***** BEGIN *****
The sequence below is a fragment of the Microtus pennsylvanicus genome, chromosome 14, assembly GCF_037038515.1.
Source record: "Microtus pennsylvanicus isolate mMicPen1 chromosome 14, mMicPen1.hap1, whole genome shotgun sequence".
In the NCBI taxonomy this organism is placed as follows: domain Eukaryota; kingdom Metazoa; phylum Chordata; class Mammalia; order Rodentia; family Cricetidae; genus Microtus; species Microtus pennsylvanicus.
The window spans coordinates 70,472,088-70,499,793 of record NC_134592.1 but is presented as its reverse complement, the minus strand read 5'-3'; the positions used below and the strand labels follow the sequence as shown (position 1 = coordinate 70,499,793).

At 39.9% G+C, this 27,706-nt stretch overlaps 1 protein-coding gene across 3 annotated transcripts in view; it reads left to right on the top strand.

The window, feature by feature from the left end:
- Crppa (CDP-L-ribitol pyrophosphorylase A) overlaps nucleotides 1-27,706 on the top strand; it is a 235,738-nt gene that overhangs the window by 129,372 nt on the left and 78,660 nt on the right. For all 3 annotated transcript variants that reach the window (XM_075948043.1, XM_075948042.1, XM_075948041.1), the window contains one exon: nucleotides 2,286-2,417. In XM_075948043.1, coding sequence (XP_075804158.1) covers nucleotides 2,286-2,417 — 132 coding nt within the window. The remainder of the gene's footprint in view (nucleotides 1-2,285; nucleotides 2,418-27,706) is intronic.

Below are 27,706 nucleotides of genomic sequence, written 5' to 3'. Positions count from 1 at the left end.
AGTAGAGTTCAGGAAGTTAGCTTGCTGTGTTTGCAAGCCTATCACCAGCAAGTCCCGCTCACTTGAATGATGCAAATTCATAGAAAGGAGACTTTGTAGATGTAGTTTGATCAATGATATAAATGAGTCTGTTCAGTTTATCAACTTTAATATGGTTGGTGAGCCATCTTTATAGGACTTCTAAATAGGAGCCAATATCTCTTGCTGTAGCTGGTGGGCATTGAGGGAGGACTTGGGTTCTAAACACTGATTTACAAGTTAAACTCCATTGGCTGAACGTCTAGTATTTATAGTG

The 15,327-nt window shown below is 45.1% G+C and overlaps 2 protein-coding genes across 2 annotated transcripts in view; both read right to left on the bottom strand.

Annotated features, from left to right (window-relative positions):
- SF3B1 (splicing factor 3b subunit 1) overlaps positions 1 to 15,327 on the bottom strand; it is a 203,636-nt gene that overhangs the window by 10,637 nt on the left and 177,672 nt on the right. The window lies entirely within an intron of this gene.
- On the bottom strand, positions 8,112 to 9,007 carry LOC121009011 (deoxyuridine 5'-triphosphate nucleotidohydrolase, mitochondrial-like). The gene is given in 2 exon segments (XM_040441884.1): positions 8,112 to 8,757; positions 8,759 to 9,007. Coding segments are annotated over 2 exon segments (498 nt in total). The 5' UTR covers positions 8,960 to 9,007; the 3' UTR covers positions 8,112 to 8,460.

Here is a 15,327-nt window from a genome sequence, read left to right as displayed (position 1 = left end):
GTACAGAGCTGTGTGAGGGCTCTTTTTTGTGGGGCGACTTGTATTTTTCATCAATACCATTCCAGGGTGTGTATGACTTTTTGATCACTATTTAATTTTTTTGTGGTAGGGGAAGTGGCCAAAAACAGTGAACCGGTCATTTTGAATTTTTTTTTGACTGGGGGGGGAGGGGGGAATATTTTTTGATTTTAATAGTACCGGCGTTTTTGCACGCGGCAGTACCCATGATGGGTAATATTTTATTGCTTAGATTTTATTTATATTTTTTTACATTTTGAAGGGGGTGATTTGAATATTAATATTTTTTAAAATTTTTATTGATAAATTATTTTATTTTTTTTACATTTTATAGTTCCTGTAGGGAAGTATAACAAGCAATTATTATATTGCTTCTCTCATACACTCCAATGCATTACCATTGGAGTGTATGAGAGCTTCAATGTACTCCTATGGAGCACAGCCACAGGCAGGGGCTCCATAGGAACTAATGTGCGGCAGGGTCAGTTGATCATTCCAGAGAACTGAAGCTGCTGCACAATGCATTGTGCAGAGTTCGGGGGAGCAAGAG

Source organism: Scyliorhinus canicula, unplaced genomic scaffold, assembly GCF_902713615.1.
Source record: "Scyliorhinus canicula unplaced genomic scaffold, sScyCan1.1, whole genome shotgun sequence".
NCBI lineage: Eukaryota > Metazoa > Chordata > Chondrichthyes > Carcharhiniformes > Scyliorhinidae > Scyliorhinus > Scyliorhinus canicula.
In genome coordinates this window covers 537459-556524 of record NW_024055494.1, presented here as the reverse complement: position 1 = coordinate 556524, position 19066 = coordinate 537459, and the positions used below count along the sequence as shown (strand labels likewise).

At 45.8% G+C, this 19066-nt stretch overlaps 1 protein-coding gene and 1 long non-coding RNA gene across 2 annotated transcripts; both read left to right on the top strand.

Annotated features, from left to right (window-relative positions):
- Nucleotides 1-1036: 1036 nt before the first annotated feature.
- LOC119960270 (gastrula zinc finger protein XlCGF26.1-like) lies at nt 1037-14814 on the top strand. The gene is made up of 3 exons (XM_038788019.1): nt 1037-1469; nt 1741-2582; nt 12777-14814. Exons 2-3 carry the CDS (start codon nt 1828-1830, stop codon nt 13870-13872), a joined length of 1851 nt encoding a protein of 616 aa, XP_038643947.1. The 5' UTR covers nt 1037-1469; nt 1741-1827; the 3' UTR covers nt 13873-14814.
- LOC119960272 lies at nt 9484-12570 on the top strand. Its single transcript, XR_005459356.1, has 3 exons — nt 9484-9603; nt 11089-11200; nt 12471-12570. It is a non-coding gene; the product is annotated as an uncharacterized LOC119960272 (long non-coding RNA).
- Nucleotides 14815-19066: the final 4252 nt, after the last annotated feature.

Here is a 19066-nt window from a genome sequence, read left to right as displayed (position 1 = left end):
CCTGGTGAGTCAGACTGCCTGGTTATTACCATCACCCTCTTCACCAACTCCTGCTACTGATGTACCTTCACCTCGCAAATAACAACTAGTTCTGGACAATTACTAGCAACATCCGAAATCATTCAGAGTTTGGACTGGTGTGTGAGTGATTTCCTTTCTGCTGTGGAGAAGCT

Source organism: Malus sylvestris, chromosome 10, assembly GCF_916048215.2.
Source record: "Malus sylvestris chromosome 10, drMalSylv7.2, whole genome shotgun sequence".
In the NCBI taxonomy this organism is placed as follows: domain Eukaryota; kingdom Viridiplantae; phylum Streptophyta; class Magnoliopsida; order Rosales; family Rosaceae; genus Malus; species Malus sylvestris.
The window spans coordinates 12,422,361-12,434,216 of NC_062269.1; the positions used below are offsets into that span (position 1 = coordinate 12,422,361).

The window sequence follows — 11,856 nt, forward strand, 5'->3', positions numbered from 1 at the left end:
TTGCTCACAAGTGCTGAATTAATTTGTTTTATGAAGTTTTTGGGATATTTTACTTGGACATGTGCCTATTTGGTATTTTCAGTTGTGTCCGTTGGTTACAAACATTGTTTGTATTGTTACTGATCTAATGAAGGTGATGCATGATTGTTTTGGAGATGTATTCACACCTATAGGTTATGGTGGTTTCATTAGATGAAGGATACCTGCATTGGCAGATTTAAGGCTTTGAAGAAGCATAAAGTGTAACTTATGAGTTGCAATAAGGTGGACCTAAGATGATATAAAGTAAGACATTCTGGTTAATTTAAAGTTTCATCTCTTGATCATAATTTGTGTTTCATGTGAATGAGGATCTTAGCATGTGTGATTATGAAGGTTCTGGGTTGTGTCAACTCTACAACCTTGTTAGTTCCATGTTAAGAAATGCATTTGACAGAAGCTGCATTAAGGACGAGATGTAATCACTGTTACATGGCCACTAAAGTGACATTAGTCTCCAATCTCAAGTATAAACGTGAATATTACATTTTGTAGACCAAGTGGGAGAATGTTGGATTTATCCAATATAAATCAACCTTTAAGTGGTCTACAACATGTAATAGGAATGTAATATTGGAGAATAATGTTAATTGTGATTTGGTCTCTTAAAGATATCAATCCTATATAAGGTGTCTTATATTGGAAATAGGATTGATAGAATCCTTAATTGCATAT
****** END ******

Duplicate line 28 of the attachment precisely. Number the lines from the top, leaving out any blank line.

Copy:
Source organism: Malus sylvestris, chromosome 10, assembly GCF_916048215.2.